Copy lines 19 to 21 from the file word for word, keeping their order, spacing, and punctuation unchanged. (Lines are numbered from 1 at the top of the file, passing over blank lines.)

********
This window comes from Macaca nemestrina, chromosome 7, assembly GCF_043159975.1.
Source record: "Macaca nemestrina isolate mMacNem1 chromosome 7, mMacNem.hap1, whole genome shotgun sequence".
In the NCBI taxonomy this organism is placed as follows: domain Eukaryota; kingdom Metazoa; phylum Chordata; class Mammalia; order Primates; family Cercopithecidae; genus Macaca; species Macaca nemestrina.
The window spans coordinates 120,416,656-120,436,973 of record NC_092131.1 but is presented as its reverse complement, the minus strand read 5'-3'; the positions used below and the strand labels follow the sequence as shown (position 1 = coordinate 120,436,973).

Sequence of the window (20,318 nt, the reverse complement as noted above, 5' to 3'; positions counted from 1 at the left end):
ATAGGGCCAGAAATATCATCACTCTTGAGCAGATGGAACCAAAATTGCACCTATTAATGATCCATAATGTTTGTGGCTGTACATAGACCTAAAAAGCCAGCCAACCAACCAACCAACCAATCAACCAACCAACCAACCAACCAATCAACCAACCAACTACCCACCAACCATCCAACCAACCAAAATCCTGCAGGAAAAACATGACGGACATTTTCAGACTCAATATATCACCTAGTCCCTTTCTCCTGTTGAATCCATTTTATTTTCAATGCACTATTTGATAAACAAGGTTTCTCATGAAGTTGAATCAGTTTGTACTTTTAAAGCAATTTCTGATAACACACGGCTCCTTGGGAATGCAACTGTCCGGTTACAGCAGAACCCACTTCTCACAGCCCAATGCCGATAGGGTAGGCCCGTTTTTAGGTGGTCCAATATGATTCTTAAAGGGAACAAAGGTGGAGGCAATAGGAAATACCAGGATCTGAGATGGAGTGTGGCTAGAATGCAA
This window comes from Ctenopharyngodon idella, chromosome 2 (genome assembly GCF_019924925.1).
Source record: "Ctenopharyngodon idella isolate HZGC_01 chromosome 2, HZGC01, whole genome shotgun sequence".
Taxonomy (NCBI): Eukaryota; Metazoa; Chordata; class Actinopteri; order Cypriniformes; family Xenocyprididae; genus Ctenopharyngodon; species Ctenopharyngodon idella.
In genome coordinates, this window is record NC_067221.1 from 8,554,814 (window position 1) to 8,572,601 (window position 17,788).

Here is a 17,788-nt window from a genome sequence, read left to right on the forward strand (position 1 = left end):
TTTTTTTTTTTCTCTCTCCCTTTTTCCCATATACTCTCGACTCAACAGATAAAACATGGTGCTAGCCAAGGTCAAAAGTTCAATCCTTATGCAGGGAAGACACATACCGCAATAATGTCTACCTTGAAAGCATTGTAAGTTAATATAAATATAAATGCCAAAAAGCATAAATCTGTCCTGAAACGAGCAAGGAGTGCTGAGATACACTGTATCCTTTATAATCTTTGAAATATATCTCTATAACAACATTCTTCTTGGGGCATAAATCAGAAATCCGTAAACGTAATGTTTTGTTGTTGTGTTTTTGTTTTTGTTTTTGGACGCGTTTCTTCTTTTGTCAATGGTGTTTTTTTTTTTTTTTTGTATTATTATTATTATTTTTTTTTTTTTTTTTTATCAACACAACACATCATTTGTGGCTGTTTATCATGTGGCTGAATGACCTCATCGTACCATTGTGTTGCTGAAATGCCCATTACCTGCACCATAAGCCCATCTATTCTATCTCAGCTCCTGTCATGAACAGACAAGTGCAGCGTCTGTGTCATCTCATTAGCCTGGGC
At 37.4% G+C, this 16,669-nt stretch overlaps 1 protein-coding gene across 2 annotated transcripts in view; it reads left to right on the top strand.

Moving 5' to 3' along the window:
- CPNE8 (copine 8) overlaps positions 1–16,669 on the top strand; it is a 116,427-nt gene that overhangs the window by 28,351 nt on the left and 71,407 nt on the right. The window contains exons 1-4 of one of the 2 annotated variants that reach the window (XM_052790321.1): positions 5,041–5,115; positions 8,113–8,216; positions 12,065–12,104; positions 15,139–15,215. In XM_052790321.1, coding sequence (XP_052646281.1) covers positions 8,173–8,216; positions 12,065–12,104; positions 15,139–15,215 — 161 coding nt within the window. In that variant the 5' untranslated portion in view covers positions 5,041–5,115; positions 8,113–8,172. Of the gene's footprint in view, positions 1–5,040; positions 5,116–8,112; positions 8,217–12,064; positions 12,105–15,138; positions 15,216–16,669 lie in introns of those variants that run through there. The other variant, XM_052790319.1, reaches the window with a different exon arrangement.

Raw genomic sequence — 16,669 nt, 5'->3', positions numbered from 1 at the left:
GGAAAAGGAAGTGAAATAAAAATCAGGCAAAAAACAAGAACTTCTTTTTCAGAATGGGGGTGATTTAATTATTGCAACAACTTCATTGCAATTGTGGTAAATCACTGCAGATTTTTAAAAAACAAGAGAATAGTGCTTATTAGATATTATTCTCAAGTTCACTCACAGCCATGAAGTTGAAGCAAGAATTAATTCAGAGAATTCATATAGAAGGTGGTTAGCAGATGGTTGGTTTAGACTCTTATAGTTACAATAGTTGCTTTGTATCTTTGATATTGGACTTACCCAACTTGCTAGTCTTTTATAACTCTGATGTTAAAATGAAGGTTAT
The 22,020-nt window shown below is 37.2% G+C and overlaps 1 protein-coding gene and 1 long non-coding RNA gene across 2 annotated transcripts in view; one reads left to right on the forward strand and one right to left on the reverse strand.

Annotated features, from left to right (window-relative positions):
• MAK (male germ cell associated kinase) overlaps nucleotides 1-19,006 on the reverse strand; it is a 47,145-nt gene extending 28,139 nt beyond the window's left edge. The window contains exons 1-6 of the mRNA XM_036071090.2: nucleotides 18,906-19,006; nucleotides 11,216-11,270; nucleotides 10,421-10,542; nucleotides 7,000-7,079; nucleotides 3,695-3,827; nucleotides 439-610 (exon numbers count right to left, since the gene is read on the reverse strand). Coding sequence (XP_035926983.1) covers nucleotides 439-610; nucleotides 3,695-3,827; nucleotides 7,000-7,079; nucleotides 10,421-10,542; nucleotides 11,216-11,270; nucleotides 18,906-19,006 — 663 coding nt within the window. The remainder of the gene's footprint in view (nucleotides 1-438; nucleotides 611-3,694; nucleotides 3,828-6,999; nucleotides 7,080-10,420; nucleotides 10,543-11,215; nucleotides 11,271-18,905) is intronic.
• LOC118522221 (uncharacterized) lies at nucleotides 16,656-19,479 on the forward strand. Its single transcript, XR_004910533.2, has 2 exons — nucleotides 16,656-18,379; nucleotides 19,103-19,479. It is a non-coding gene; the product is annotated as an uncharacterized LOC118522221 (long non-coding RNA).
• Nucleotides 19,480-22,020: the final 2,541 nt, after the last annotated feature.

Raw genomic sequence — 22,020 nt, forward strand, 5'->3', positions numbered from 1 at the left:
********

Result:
Annotated features, from left to right (window-relative positions):
• MAK (male germ cell associated kinase) overlaps nucleotides 1-19,006 on the reverse strand; it is a 47,145-nt gene extending 28,139 nt beyond the window's left edge. The window contains exons 1-6 of the mRNA XM_036071090.2: nucleotides 18,906-19,006; nucleotides 11,216-11,270; nucleotides 10,421-10,542; nucleotides 7,000-7,079; nucleotides 3,695-3,827; nucleotides 439-610 (exon numbers count right to left, since the gene is read on the reverse strand). Coding sequence (XP_035926983.1) covers nucleotides 439-610; nucleotides 3,695-3,827; nucleotides 7,000-7,079; nucleotides 10,421-10,542; nucleotides 11,216-11,270; nucleotides 18,906-19,006 — 663 coding nt within the window. The remainder of the gene's footprint in view (nucleotides 1-438; nucleotides 611-3,694; nucleotides 3,828-6,999; nucleotides 7,080-10,420; nucleotides 10,543-11,215; nucleotides 11,271-18,905) is intronic.
• LOC118522221 (uncharacterized) lies at nucleotides 16,656-19,479 on the forward strand. Its single transcript, XR_004910533.2, has 2 exons — nucleotides 16,656-18,379; nucleotides 19,103-19,479. It is a non-coding gene; the product is annotated as an uncharacterized LOC118522221 (long non-coding RNA).